Healthy Eating

How To Build a Balanced Plate for Happy Hormones

An unhealthy diet equals unhappy hormones. So what should you be serving up to stay balanced? Our experts dish the details

From mood swings to spots, hormones have a lot to answer for. But have you ever thought about throwing them some support? As nutritional health coach Holly Zoccolan ( explains, our hormones are chemical messengers that work with parts of our overall health, including memory and sleep. So what happens when they’re not all getting along? “If just one of our hormones is out of balance, it can lead to health issues including weight gain, fertility issues and depression,” she says. It’s scary stuff, but diet can play a big part – which means you can wrestle back some control if the brood become rowdy. Here’s how…

Eat real food

“Food sets the foundation and provides building blocks for our bodies to find balance and function optimally,” says Gabriella. “Drink lots of water and eat a whole ‘real’ food diet without the processed stuff, including lots of fruit and veg, whole grains, beans, seeds and pulses, good-quality meat and dairy. Choose organic where possible.”

Up your intake of omega 3 fats…

“These unsaturated fats are essential for balanced hormones,” says Aisling Moran, a nutritional scientist at Thriva ( “They’re needed for hormone production and might even help lower raised androgen levels, such as testosterone. Oily fish, chia seeds, flaxseeds and walnuts are good sources. Menopause can increase your risk of developing heart disease, so opting for unsaturated fats, like omega 3s, will help reduce your risk.”

…but be aware of other fats

“We should be avoiding trans fats and oils such as canola, sunflower and corn,” says Holly. “This is because they are highly processed and can also negatively affect the balance of our hormones.”

Reduce caffeine

“Caffeine is not inherently bad,” Gabriella tells us. “However, if you are stressed or have abnormal cortisol levels, caffeine can add fuel to the fire. If you feel like you need that cup of coffee to get going, then it could be a sign of an imbalance. Try to drink caffeine alternatives, such as herbal teas, adaptogenic drinks or golden milk.”

Balance your blood-sugar levels

“The body wants to maintain a stable blood-sugar level,” says Gabriella. “Over time, spikes and drops can deplete essential nutrients, put stress on the body, affect the gut, lead to inflammation, worsen our mood, and alter our ability to regulate the body’s blood-sugar levels for good. To stay on top of it, eat consistently throughout the day (no skipped meals) and include protein and healthy fat with each dish.”

Fill up on fibre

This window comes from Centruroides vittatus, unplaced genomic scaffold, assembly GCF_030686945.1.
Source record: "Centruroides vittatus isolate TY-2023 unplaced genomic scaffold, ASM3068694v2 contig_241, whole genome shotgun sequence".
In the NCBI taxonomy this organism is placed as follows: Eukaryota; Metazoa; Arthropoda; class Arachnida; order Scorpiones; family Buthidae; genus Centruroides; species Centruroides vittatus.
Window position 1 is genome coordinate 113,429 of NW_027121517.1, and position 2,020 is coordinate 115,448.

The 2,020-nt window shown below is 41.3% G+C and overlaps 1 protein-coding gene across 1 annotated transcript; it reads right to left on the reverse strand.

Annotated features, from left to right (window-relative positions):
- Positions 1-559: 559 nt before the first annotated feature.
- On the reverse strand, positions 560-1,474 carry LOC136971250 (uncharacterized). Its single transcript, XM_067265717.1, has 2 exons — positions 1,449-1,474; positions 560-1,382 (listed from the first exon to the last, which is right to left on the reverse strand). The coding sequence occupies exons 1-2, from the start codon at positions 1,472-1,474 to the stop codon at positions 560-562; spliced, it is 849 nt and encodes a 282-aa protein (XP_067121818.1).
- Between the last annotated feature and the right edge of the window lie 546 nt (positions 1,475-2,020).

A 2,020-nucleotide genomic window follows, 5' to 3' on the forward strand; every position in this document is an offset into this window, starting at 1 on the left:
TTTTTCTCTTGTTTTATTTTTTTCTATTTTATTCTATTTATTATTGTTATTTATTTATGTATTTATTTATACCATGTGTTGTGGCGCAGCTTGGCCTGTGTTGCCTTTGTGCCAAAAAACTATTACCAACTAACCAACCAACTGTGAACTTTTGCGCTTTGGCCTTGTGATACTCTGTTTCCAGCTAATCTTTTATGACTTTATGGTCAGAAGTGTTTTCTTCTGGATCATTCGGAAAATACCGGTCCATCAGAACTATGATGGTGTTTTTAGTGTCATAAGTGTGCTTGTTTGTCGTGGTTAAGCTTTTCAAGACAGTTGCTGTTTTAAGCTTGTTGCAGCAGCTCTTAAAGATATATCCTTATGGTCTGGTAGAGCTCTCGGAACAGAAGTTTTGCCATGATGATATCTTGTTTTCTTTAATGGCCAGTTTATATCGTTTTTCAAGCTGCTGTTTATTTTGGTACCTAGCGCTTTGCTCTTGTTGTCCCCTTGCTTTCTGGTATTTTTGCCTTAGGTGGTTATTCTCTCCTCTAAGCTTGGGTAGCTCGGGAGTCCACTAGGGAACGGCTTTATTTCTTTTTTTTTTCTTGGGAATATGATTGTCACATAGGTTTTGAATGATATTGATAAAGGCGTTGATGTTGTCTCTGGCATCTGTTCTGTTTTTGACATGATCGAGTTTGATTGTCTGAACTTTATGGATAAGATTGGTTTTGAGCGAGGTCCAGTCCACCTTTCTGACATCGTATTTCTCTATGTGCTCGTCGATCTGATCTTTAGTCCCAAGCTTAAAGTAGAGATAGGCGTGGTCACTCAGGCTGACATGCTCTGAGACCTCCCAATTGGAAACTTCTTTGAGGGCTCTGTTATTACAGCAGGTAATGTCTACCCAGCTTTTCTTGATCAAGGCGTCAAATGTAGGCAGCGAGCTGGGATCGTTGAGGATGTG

“A high-fibre diet full of whole grains, fruits, and vegetables is thought to help remove excess oestrogen, which can help with PMS symptoms,” says Aisling.

“It’s also linked to a reduced risk of heart disease, which is particularly beneficial once you reach menopause.”

David Wiener, a training specialist for fitness app Freeletics, confirms fibre is also essential for maintaining insulin levels, helping us to feel fuller for longer – and less likely to mindlessly snack.

Get vit fit

“Vitamin B6 is needed for hormone production,” says Aisling. “It also helps with the absorption of other key nutrients, such as magnesium. Chickpeas, tuna, salmon, whole grains and potatoes are all good sources.

Hormones 101

If the term ‘chemical messengers’ leaves you scratching your head or gunning for Google, don’t fret: nutritional therapist Gabriella Espinosa ( is here with the lowdown


This regulates metabolism and the immune response, and helps the body respond to stress. High levels can lead to lack of sex drive and irregular periods; low levels can cause fatigue and mood swings.


Progesterone plays an important role in the menstrual cycle and the early stages of pregnancy. Low progesterone levels can result in irregular periods and heavy flow.


This controls the development and regulation of the reproductive system. Excess levels can manifest as weight gain, acne and constipation, while low levels can cause mood changes or depression.


Testosterone plays a key role in reproduction, and the maintenance of bone and muscle strength. Low testosterone can be the reason for low libido and osteoporosis, while high levels can cause excessive hair growth and acne.


Insulin controls the glucose levels in our bodies. An imbalance can lead to a number of symptoms, including fatigue, anxiety, dizziness and blurred vision.


This is important for metabolic health. Too much thyroid hormone can cause sleep problems and irritability, but too little can cause fatigue and forgetfulness.

Help your hormones

Keep your chemical messengers in check with these top tips

Hello, high-quality sleep

“Even if you have the perfect diet and exercise plan, if you’re not getting enough restorative sleep you won’t be at your optimum health,” says David. “Poor sleep has been linked to imbalances of a number of hormones. Aim for at least seven hours a night.”

Try supplements

“It isn’t always achievable to get all of our nutrition from foods,” says Holly. “Some supplements can complement a healthy diet to balance hormones – try vitamin D, probiotics, evening primrose oil and ashwagandha.”

Engage in regular exercise

“Exercise can reduce insulin levels and increase insulin sensitivity,” says David. “This hormone allows cells to take sugar and amino acids from the bloodstream, which are used for energy.”

Manage your stress levels

“Living under constant stress can really kick your hormones out of check,” says Holly. “Meditating, journaling or practising deep breathing for as little as five minutes per day can really help.”

Health & Wellbeing